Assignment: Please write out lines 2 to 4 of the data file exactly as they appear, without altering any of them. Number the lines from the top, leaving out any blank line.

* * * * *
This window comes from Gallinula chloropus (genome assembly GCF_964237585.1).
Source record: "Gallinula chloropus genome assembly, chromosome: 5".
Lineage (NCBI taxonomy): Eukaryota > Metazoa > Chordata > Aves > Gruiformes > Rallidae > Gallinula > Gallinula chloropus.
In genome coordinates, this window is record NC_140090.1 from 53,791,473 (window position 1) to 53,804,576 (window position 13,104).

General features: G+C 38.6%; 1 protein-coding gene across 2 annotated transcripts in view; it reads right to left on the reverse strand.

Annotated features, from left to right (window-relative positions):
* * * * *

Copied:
Source record: "Gallinula chloropus genome assembly, chromosome: 5".
Lineage (NCBI taxonomy): Eukaryota > Metazoa > Chordata > Aves > Gruiformes > Rallidae > Gallinula > Gallinula chloropus.
In genome coordinates, this window is record NC_140090.1 from 53,791,473 (window position 1) to 53,804,576 (window position 13,104).